The Holy Spirit gives all baptized Christians particular graces for their benefit and the greater good of all.
In the Catholic Church, there exists a belief in particular “charisms of the Holy Spirit.” These are different from the “gifts” or “fruits” of the Holy Spirit, and are primarily given for the benefit of the entire Church.
The St. Catherine of Siena Institute best describes what exactly “charisms” are and how they are beneficial.
“Charism” is the Greek word used in the New Testament for “favor” or “gratuitous gift.” Charisms, or spiritual gifts, are special abilities given to all Christians by the Holy Spirit to give them power both to represent Christ and to be a channel of God’s goodness for people. Whether extraordinary or ordinary, all charisms ought to be exercised in the service of God.
The Catechism of the Catholic Church also explains charisms by describing them as “a wonderfully rich grace for the apostolic vitality and for the holiness of the entire Body of Christ, provided they really are genuine gifts of the Holy Spirit and are used in full conformity with authentic promptings of this same Spirit, that is, in keeping with charity, the true measure of all charisms” (CCC 800).
St. Paul in Romans 12, 1 Corinthians 12, and Ephesians 4 lists multiple charisms that are given to Christians. For example, in Romans 12 St. Paul explains how each person receives particular charisms that help build-up the body of Christ.
For as in one body we have many members, and all the members do not have the same function, so we, though many, are one body in Christ, and individually members one of another. Having gifts that differ according to the grace given to us, let us use them: if prophecy, in proportion to our faith; if service, in our serving; he who teaches, in his teaching; he who exhorts, in his exhortation; he who contributes, in liberality; he who gives aid, with zeal; he who does acts of mercy, with cheerfulness. (Romans 12:4-8).
Here is a short list of some of the charisms: teaching, administration, discernment, knowledge, wisdom, craftsmanship, writing, music, and missionary. These charisms are not always immediately evident and at times differ from a person’s natural talents.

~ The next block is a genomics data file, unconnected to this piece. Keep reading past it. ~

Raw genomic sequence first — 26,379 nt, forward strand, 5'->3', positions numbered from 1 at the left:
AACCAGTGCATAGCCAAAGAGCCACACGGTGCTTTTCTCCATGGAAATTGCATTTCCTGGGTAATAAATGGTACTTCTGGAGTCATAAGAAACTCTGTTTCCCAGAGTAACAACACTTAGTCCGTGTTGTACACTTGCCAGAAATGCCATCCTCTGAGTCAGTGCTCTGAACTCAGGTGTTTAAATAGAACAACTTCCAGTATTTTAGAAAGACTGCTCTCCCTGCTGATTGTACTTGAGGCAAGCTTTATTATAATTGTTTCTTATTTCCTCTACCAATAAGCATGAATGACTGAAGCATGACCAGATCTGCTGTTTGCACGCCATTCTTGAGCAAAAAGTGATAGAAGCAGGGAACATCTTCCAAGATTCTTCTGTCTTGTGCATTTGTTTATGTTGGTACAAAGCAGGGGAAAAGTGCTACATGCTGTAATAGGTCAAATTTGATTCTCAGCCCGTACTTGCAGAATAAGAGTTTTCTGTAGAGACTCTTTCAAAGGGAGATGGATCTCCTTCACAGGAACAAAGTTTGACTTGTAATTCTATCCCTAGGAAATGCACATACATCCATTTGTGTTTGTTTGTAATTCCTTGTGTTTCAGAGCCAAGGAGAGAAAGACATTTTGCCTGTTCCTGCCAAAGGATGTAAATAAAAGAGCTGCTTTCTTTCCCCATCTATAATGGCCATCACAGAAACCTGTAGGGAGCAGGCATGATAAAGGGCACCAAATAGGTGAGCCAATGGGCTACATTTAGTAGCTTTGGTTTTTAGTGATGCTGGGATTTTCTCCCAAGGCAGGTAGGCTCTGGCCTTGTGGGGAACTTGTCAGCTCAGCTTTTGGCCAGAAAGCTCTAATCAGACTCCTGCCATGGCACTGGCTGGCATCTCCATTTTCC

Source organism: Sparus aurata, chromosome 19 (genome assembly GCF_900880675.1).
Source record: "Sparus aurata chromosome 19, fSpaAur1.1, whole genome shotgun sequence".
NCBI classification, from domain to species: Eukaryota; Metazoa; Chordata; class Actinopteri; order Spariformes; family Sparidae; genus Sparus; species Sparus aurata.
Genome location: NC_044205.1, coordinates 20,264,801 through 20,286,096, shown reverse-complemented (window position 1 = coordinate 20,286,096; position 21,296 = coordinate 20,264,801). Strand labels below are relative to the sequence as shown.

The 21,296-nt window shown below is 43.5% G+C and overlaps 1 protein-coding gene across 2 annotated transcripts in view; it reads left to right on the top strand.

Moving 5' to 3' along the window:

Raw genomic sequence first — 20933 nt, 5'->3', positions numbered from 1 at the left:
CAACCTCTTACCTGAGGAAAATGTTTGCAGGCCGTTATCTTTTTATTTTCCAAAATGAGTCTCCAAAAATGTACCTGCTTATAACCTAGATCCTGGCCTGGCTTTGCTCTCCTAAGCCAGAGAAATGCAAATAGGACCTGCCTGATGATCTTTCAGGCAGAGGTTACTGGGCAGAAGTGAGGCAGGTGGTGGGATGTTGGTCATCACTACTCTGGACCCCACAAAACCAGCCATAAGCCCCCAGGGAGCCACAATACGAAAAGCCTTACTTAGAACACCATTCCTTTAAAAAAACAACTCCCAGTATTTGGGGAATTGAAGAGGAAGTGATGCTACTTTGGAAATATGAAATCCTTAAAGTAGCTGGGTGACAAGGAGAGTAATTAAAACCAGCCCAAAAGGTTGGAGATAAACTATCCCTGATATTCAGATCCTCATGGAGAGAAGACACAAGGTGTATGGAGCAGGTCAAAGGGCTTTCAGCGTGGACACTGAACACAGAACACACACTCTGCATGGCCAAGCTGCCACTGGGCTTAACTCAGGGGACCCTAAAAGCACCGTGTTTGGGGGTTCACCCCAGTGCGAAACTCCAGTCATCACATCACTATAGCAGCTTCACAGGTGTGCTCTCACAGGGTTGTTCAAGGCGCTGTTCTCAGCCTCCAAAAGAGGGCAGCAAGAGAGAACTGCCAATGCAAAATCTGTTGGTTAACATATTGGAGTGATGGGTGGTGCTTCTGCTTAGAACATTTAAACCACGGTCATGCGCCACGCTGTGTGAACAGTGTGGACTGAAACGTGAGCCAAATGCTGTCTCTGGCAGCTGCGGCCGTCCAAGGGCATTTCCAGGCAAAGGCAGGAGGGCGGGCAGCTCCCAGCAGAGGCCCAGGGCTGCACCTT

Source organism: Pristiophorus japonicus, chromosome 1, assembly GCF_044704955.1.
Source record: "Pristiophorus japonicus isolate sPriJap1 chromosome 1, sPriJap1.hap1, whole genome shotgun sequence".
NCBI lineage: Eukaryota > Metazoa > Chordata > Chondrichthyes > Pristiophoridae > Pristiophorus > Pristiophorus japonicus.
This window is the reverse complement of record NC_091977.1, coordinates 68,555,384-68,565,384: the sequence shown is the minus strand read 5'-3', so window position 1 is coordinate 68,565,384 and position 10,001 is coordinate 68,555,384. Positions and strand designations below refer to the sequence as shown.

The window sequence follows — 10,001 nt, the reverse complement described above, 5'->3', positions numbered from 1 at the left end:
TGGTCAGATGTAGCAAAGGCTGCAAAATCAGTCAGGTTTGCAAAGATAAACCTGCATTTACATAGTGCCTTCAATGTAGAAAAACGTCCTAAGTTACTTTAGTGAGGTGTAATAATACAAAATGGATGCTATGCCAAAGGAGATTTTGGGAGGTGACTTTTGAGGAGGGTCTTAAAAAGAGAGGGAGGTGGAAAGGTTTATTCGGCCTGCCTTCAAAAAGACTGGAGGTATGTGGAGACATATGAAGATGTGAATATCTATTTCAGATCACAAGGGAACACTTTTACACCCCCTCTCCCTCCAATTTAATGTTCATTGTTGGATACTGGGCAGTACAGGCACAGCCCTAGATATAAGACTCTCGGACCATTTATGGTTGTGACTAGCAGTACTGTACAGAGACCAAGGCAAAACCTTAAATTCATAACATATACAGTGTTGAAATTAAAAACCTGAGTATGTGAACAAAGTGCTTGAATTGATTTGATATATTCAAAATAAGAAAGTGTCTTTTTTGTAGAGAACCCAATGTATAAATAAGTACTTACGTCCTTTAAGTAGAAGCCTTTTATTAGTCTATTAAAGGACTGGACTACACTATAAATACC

Discernment is key to discover a person’s charism(s) and requires both internal and external validation. For example, a charism is often found when a person experiences interior peace when engaged in an activity related to the charism. Also, the Holy Spirit usually works through other people to validate a person’s charism, encouraging them to pursue it, even when that person does not know they are actively trying to discover their charism.
One of the most helpful tools to discern your particular charism is through the “Called and Gifted” workshop offered by the St. Catherine of Siena Institute. This can be conducted individually, or through a study group at a parish. However, it is never truly done divorced from the guidance of others, as a one-on-one interview with a charism guide is included in the discernment process.
However a person discerns their charism, it can be one of the most life-changing events. Confident in the gifts God has given them, a person who knows their charism is ready and equipped to be a disciple of Jesus Christ and serve their particular mission in the body of Christ.
Charisms recognize the uniqueness of each individual and how we are all different and can assist in our own way in the evangelization of the world. St. Paul puts it eloquently in his letter to the Corinthians.
Are all apostles? Are all prophets? Are all teachers? Do all work miracles? Do all possess gifts of healing? Do all speak with tongues? Do all interpret? But earnestly desire the higher gifts … All these are inspired by one and the same Spirit, who apportions to each one individually as he wills. (1 Corinthians 12:29-30; 11).
What are the 7 gifts of the Holy Spirit?